Proteome2virus: Shotgun mass spectrometry data analysis pipeline for virus identification

Manon Balvers, Isabelle F. Gordijn, Ingrid A.I. Voskamp-Visser, Merel F.A. Schelling, Rob Schuurman, Esther Heikens, Rene Braakman, Christoph Stingl, Hans C. van Leeuwen, Theo M. Luider, Lennard J. Dekker, Evgeni Levin, Armand Paauw*

*Corresponding author for this work

Research output: Contribution to journalArticleAcademicpeer-review

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Objectives: Shotgun proteomics is a generic method enabling detection of multiple viral species in one assay. The reliable and accurate identification of these viral species by analyzing peptides from MS-spectra is a challenging task. The aim of this study was to develop an easy accessible proteome analysis approach for the identification of viruses that cause respiratory and gastrointestinal infections. Methods: For this purpose, a shotgun proteomics based method and a web application, ‘proteome2virus’, were developed. Identified peptides were searched in a database comprising proteomic data of 46 viruses known to be infectious to humans. Results: The method was successfully tested for cultured viruses and eight fecal samples consisting of ten different viral species from seven different virus families, including SARS-CoV-2. The samples were prepared with two different sample preparation methods and were measured with two different mass spectrometers. Conclusions: The results demonstrate that the developed web application is applicable to different MS data sets, generated from two different instruments, and that with this approach a high variety of clinically relevant viral species can be identified. This emphasizes the potential and feasibility for the diagnosis of a wide range of viruses in clinical samples with a single shotgun proteomics analysis.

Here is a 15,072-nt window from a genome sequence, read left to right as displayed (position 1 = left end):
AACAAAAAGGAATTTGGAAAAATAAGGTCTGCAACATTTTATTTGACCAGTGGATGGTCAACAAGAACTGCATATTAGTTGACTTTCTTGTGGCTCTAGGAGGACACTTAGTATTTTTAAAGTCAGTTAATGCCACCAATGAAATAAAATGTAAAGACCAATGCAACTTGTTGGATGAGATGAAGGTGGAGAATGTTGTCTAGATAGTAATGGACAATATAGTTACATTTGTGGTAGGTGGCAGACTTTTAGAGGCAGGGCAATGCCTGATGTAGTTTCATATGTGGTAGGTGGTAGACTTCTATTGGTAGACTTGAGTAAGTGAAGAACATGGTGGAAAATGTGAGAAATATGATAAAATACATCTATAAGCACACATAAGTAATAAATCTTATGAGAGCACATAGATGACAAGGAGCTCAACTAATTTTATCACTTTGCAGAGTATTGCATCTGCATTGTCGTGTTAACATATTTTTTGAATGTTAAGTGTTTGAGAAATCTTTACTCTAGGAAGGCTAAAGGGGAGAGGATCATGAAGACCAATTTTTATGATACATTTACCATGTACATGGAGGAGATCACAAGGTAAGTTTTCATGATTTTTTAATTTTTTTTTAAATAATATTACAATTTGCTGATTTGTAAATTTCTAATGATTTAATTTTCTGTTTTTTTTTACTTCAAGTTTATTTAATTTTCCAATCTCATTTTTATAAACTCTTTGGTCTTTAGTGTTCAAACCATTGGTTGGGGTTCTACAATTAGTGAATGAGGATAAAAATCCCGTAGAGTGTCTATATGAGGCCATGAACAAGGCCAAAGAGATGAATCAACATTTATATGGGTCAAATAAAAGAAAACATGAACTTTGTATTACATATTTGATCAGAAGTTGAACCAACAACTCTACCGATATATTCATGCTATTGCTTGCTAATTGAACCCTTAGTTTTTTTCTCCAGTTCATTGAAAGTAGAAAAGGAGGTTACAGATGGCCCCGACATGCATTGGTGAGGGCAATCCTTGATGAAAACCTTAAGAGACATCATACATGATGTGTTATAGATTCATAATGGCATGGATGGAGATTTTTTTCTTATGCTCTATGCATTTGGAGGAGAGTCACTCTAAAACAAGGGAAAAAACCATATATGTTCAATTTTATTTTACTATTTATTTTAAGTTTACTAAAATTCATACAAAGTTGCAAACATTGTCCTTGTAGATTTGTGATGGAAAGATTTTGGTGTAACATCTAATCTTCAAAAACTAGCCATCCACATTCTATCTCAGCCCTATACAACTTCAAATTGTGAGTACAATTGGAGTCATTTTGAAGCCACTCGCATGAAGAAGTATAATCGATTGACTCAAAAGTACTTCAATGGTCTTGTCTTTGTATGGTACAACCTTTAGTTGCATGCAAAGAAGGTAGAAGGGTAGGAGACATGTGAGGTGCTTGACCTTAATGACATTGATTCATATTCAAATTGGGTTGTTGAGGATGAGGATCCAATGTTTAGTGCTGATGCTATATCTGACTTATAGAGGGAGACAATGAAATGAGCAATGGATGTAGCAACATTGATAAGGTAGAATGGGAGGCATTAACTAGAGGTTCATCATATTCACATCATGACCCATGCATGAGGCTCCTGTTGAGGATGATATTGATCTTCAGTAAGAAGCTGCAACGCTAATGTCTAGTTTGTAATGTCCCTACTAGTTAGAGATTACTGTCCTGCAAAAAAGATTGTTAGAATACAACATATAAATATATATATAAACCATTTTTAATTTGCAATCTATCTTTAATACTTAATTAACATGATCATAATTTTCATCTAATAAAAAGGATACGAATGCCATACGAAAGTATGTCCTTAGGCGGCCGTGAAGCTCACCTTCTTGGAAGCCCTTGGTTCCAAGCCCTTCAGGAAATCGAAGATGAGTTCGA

Original languageEnglish
Article number100147
JournalJournal of Clinical Virology Plus
Issue number2
Publication statusPublished - Jun 2023

Bibliographical note

Funding Information:
This work was supported by the Dutch Ministry of Defence [grant number V2207] and by the Dutch Ministry of Economic Affairs through the Early Research Program funded project Pandemic Preparedness. The funders had no role in study design, data collection and analysis, decision to publish, or preparation of the manuscript.

Publisher Copyright:
© 2023


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